A green energy champion has urged North East firms to help fast-track the creation of a comprehensive electric vehicle (EV) chargepoint network as the region transitions to a net zero future.

MyGreenPower, which supplies and installs EV chargepoints at homes and businesses across the region, has highlighted an urgent need to address the “wholly inadequate” current local EV infrastructure – and wants more businesses to get involved and tackle the problem.

MyGreenPower, which supplies and installs EV chargepoints at homes and businesses across the region, has highlighted an urgent need to address the “wholly inadequate” current local EV infrastructure – and wants more businesses to get involved and tackle the problem.

Earlier this year, the North East Joint Transport Committee approved a new region-wide Zero Emission Vehicle Policy, which stated that the number of EV chargers in the region would need to increase from just 800 to as many as 28,000 in the coming years to meet demand. The policy reflects national government ambitions that the sale of new petrol and diesel vehicles will be banned in the UK from 2030, with hybrid vehicles following in 2035.

MyGreenPower said North East EV businesses were now rolling out easy-to-use EV technology across the region, but wants to see more firms install chargepoints at their premises to encourage increased take-up of EVs among the North East workforce.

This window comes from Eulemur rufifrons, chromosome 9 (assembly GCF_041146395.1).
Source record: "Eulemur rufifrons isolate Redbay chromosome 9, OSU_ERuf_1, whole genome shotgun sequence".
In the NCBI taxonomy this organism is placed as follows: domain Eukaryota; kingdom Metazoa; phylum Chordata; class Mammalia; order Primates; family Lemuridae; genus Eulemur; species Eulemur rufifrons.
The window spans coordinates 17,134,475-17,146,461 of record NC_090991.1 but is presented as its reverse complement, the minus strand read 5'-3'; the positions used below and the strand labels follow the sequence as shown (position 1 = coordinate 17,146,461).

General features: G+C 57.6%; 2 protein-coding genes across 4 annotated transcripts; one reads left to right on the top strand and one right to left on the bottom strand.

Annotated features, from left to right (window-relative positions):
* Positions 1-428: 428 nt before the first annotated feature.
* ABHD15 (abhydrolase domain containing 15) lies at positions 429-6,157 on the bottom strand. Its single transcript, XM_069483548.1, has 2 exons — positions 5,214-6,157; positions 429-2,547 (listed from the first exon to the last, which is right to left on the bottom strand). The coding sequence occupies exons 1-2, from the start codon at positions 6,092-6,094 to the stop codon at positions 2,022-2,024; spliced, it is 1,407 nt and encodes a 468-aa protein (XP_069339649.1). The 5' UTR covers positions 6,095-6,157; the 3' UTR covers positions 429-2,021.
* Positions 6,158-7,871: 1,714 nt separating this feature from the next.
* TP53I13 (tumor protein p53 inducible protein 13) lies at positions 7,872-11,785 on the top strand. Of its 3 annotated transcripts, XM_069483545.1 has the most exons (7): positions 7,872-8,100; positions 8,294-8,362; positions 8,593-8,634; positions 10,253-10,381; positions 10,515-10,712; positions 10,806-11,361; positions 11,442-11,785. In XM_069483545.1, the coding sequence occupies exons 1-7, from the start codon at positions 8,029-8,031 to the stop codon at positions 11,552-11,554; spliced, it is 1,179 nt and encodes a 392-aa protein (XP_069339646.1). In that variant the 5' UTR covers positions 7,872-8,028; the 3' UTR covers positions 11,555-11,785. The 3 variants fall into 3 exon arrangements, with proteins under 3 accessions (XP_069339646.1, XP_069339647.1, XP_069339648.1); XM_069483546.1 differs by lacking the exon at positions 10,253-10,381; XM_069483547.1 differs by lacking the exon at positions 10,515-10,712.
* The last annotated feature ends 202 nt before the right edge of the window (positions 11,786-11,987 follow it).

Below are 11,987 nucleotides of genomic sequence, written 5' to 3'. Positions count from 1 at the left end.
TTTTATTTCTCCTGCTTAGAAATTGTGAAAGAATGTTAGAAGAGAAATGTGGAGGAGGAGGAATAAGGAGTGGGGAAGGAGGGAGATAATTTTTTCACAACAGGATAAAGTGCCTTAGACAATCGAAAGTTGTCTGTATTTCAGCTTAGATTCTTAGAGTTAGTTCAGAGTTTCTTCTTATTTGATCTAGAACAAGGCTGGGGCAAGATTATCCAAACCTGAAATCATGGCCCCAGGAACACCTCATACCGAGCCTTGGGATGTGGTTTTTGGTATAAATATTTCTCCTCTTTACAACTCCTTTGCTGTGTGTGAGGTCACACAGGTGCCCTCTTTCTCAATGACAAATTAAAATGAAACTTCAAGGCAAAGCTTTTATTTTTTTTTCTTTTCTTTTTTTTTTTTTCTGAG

Darrin Adamson, supply specialist at MyGreenPower, said: “Climate change is near the top of the social and political agendas, and collectively we need to do more to reduce emissions and improve our carbon footprint. Transport is a primary source of greenhouse gas emissions so the introduction of the North East Zero Emission Vehicle Policy will hopefully incentivise more businesses and individuals to make the switch to EVs, which offer genuine 80% savings against petrol and diesel costs.”

“To achieve this, however, the EV infrastructure needs to be much more efficient and extensive. It would be fantastic if business groups across the region could encourage their members to install this infrastructure and EV technology at their premises. Employers have a key role to play in reducing climate change and if they could actively promote the benefits of EVs to their staff, that would be a giant step in the right direction.

“Without a major collective effort, the UK government’s ambitious targets on EV adoption will not be met.”

MyGreenPower has already installed EV chargepoints at several workplaces across the region, including Durham County Cricket Club, the Sunderland-based Business Innovation Centre and Lower Steenberg’s Yard, home to the famous Toffee Factory in Newcastle.

A collaboration between two established North East companies – Power Wholesale and John N Dunn Group – MyGreenPower sells electrical, plumbing and heating goods and services to homes and businesses. In recent years, the company has branched into new areas of trade, including smartphones and domestic and commercial EV charge points. The company’s aim is to make the transition between petrol/ diesel and EVs as easy and simple as possible.